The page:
Published in two parts, one in 1835 and the second in 1840, it reveals, in its 700 pages, insights about democracy and the American character that have led both liberals and conservatives to claim Tocqueville as their own, often by citing the very same passages, and often out of context.

And its prescience runs so deep that it includes Tocqueville’s prediction, more than a century ahead of the fact, of the eventual emergence of the United States and what was then pre-Soviet Russia as the world’s reigning superpowers.

In Tocqueville and the American Experiment, Professor Cook leads you on an engaging and energetic discussion on Tocqueville, his journey, his writing of Democracy in America and, most of all, his thoughts on the young nation he was observing. For Tocqueville, it seems, had opinions about almost everything he encountered in America, and not exclusively politics and “classical” issues such as the nature of the judiciary and the role of freedom of the press. He wrote of:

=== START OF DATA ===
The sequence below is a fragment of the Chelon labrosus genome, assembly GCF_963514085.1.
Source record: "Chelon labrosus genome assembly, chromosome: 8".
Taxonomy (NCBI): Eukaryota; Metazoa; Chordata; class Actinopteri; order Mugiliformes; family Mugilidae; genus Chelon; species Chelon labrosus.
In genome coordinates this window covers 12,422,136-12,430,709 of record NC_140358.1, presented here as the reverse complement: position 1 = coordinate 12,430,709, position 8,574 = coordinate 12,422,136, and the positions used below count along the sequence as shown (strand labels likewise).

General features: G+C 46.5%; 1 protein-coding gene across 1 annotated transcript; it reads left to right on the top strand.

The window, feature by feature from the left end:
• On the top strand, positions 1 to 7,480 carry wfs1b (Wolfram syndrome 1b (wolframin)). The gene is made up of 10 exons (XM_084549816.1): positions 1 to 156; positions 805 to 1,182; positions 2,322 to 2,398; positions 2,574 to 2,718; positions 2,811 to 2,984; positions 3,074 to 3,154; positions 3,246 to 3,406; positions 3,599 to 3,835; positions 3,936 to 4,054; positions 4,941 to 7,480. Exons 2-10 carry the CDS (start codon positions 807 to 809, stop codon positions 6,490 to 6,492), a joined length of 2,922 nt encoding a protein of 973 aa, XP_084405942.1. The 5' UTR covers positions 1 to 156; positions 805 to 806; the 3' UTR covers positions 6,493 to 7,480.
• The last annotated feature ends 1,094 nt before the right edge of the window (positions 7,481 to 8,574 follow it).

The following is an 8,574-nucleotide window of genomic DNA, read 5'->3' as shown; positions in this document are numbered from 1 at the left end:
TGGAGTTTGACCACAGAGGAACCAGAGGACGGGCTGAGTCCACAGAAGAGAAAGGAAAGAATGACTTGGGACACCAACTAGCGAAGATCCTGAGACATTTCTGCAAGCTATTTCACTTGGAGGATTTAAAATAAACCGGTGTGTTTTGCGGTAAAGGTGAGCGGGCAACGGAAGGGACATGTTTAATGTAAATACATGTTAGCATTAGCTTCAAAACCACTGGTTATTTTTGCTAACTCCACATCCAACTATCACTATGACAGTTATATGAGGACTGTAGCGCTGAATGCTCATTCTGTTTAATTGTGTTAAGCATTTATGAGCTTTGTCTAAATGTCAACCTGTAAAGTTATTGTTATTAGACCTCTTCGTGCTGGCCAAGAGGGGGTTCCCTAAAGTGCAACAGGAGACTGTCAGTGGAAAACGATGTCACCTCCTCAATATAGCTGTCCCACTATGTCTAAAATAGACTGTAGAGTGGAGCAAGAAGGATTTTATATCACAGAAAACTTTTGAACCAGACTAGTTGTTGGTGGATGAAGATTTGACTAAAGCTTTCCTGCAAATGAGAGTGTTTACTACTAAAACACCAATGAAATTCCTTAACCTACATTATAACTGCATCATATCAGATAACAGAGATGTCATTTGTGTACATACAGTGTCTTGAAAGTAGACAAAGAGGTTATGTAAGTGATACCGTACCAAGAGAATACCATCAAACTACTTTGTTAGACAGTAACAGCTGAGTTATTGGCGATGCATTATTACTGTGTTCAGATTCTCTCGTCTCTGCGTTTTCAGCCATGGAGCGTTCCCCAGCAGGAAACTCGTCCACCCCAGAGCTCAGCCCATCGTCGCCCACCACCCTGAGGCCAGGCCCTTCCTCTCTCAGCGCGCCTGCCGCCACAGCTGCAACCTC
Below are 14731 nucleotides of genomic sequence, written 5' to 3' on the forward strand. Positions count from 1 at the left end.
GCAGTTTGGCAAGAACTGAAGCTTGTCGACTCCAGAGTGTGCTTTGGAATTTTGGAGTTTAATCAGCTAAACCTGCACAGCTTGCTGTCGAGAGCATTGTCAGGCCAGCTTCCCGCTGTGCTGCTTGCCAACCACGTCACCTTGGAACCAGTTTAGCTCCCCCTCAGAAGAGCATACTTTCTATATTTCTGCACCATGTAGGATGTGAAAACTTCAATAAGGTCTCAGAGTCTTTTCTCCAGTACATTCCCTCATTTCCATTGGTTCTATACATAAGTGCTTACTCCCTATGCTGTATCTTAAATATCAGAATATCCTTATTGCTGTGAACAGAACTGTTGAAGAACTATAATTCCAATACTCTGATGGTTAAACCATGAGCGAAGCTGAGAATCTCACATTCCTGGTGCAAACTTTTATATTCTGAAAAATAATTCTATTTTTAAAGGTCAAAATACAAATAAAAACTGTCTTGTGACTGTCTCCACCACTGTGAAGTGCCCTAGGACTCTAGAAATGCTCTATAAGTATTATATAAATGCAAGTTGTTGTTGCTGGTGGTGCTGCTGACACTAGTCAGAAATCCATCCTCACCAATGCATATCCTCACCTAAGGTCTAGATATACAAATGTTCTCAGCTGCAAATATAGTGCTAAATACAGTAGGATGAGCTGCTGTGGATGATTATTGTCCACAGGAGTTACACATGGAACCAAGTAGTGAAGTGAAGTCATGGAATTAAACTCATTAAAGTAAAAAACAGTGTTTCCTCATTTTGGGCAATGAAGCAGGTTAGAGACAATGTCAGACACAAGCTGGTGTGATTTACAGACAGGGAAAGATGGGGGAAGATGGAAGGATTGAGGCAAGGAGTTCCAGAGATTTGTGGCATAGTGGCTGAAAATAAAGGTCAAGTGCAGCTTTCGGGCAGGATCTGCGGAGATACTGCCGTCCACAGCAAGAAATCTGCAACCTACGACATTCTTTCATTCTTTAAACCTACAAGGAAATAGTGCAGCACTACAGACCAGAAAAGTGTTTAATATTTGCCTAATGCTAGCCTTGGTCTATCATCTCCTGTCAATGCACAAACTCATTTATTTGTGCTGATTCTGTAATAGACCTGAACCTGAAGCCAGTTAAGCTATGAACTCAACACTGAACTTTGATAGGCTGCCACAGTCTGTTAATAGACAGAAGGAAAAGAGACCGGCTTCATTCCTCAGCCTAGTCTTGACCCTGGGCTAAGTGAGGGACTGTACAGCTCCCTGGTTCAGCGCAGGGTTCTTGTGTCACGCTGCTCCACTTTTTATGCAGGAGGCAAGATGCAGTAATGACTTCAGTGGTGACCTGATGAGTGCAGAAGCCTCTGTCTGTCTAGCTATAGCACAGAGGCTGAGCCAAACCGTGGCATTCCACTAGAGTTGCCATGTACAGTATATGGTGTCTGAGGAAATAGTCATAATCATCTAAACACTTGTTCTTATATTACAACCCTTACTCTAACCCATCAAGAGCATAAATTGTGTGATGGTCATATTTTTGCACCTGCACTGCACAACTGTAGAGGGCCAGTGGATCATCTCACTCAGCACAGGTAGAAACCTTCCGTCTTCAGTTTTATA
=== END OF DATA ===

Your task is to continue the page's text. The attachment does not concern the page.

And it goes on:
• The meaning of family in a democracy
  • Race and the damage done by slavery
  • The crucial role of women
  • Religion as a moral guide
  • The dangers of turning religion to political ends.

Seeing Ourselves Through a Foreigner’s Observations

“Tocqueville,” notes Professor Cook, “provides the brilliant observations of an outsider that still allow Americans to understand themselves better for having encountered his writings.

“Furthermore, in a time when America is encouraging nations around the world to adopt democratic values and is engaged in nation building, Tocqueville can be both a guide and a reminder of the cultural context in which democratic institutions can develop and flourish.

“Whatever we feel about particular American policies,” he continues, “we as a nation are trying to build democracies in other places.